The Case for Dark Matter
Galactic Rotation Curves
One of the earliest clear evidences for dark matter came by measuring the speed of rotation in galaxies. Solar System: When you measure the speed of planets as they revolve around the sun, the inner planets move faster than the outer planets (see figure 1). This is entirely a consequence of the nature of gravity and the fact that the majority of the mass of the Solar System is in the sun.
Scaling up to the size of the galaxy, we would expect a similar pattern in the galaxy (lower curve on plot, figure 2). However, when we measure the rotational speed of the galaxy (upper curve on plot), the speed is actually close to constant as you move out from the center. This is consistent with mass that is relatively evenly distributed out far beyond the stars we can see. This unseen mass is dark matter, distributed in a massive “halo” enveloping the relatively small visible galaxy (see figure 3).
One of the clearest evidences of the existence of Dark Matter is the Bullet Cluster.
The image above shows one small galaxy cluster pass-ing through a larger one. Astronomers studied the distribution of mass in each cluster with two different methods: X-ray emissions (colored pink) that map the distribution of normal mass (e.g. Interstellar gas and dust); and gravitational lensing which maps the total mass distribution (colored blue). When the clusters pass through each other, the dust and gas interacts in a shock front, while the majority of the mass continues without any interaction.
This is dark matter.
The Universe as we know it
One of the most significant discoveries of the last century was that the universe began with the Big Bang. The early universe was a hot, dense, highly uniform particle “soup” that cooled and rarefied as space itself expanded. Initial tiny density fluctuations were the seeds of formation that grew into the web of galaxy clusters and superclusters that make our universe. Dark matter provides the gravitational framework that attracts normal matter together so it can collapse into galaxies, stars, and planets.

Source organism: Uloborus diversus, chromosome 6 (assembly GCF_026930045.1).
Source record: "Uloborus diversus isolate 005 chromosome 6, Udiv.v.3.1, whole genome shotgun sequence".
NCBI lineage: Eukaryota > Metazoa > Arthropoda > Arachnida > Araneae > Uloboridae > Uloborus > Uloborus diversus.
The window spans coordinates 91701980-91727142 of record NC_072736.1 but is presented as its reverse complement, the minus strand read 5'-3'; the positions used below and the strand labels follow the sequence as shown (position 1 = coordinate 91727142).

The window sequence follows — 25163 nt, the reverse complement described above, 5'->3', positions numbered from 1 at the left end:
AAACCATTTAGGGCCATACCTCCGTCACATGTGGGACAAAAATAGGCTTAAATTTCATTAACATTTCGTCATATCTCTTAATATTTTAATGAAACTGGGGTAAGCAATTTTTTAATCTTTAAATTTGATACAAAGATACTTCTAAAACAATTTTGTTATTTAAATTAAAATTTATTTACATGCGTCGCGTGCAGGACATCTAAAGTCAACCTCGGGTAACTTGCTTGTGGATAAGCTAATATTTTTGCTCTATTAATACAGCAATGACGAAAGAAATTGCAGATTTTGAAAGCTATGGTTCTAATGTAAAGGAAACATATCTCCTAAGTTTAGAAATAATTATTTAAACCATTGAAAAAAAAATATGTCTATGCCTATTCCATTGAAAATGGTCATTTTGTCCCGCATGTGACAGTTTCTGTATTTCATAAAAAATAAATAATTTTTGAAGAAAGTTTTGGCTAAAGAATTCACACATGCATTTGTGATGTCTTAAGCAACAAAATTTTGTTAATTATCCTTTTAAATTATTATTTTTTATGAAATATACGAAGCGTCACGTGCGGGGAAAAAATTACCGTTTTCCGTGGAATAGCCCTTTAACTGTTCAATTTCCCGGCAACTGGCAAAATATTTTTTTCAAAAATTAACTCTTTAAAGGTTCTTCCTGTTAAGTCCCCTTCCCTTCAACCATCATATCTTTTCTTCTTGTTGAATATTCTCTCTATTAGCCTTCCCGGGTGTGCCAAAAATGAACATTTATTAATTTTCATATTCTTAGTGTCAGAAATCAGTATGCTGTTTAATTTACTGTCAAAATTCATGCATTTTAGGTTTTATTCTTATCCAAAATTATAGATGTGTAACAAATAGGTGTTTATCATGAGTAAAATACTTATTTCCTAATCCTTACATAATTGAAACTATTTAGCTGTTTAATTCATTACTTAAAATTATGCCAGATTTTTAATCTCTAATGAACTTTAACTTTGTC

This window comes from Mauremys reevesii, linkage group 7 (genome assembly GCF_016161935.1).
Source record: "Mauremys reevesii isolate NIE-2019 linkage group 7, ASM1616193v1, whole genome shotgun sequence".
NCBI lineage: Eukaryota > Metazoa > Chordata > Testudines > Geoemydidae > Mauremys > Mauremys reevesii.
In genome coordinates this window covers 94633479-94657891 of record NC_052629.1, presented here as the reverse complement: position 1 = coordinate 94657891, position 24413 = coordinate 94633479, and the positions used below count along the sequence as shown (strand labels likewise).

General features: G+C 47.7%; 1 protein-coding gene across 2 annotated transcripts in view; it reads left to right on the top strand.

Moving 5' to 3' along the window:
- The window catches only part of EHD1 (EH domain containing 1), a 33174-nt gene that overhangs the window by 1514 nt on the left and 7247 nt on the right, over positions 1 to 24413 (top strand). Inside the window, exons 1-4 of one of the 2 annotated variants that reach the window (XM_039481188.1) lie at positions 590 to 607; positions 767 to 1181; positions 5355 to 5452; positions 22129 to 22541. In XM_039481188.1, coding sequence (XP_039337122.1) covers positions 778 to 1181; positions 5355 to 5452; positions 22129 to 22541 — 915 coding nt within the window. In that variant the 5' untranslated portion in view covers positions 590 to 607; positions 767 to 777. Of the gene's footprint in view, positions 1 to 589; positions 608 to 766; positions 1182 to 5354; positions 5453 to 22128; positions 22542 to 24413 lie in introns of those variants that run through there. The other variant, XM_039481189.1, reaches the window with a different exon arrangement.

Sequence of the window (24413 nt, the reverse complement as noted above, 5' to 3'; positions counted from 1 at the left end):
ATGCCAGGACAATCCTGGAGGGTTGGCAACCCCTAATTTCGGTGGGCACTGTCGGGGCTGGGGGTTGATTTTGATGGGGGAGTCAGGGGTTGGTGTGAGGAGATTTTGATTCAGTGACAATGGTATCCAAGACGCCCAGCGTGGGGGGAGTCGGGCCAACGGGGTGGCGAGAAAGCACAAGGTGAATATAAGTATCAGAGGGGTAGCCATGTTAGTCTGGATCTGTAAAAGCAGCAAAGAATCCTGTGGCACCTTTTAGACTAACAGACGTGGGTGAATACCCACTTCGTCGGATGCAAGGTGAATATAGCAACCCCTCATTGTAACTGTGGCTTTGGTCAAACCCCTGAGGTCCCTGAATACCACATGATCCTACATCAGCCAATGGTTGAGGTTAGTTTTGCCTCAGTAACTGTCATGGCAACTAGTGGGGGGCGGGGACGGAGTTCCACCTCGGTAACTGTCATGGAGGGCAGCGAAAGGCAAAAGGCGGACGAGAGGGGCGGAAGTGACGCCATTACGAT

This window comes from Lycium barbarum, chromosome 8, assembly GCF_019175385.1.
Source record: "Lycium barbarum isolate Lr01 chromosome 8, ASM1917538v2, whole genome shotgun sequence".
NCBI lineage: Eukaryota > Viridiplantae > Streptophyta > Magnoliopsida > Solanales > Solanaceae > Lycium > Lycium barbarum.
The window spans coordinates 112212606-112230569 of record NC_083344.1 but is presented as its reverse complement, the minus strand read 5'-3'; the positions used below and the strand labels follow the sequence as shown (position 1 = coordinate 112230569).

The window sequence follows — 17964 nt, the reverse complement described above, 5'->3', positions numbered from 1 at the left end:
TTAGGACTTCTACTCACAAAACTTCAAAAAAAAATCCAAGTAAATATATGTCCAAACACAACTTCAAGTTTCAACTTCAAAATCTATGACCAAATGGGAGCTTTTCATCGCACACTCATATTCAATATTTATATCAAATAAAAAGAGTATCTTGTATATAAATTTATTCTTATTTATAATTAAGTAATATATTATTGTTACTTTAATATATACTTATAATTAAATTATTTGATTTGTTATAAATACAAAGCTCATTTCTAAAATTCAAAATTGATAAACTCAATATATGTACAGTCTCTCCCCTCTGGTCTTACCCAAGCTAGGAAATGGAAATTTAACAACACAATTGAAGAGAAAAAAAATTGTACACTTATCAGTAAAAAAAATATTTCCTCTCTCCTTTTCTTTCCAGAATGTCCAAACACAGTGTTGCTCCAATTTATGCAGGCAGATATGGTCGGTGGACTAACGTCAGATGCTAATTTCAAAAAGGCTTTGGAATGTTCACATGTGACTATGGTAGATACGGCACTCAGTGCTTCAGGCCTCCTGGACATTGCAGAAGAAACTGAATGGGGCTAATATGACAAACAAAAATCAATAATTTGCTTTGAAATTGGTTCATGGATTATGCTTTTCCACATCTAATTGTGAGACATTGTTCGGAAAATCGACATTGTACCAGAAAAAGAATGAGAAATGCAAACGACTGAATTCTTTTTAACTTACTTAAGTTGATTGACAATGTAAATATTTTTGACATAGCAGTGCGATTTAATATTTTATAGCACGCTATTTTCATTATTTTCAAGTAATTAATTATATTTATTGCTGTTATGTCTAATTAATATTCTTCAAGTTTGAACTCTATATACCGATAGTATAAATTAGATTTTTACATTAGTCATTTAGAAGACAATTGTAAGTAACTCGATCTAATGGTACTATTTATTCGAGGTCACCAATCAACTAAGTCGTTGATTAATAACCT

In recent years our understanding of the composition of the universe has changed dramatically. When we account for everything we know about (protons, neutrons, electrons … regular matter), it constitutes only ~5% of the total mass-energy of the universe. The other 95% is made up of ~68% Dark Energy and ~27% Dark Matter. Understanding what these are is currently one of the highest priorities in physics.
Two of the earliest candidates for Dark Matter were MaCHOs and WIMPs:
One type of possible candidate are massive astronomical objects that don’t emit any light. These Massive Compact Halo Objects, or MaCHOs, include black holes and neutrons stars. They can be identified by the characteristic bending of light as it passes by in a process called gravitational lensing. Studies have shown that MaCHOs can’t account for more than a small fraction of the total dark matter.
Another explanation is that the dark matter is made up of an entirely new type of particle. A leading candidate, the Weakly Interacting Massive Particle or WIMP, could also resolve other open questions in physics. The WIMP can interact both with gravity and the weak nuclear force. Most of current research is directed towards finding WIMPs.
In addition to WIMPs and MaCHOs, a slew of additional dark matter candidates have been hypothesized and are currently under investigation. These include axions, gravitinos, qballs, wimpzillas, and many more.
SuperCDMS at UC Berkeley
Building a Dark Matter Detector
The Super Cryogenic Dark Matter Search (SuperCDMS) uses an array of specially designed detectors (upper right) created from high purity germanium crystals roughly the size of hockey pucks. They are instrumented to measure two signals: Ionization & Vibration. An incoming particle knocks electrons out of atoms in the crystal—temporarily ionizing them. The electrons can then be counted to measure the total ionization energy of the event. In addition to ionization, the particle causes the crystal itself to vibrate. The vibrations are measured to give the total energy and location of the event, much like finding the epicenter of an earthquake.
The detectors are operated inside of a dilution refrigerator (upper left). This device is able to cool them to close to absolute zero. Temperature is a measure of the motion of particles, so by cooling the detectors down, there is no natural vibration and the effect of the interaction stands out like dropping a pebble into smooth water.
Dark Matter interactions are predicted to be extremely rare, so the biggest challenge is shielding the detectors. Moving deep underground allows us to use the earth itself to block out many of these background events. SuperCDMS operates almost a half mile underground at the Soudan Underground Laboratory in northern Minnesota (figure 1 & 2). A decommissioned iron mine, this has become one of the premier underground science laboratories in the world.
Once underground, we still have to deal with the background radiation from the cavern itself. The experiment is surrounded by layers of shielding including an innermost layer of ancient lead removed from a shipwreck more than 200 years old (figure 3). This lead has lower radioactivity because it has been underwater for many years, shielded from radioactive-inducing cosmic rays.
Information provided by the Cryogenic Dark Matter Search (CDMS) Group at UC Berkeley. Original poster design: Sarah Wittmer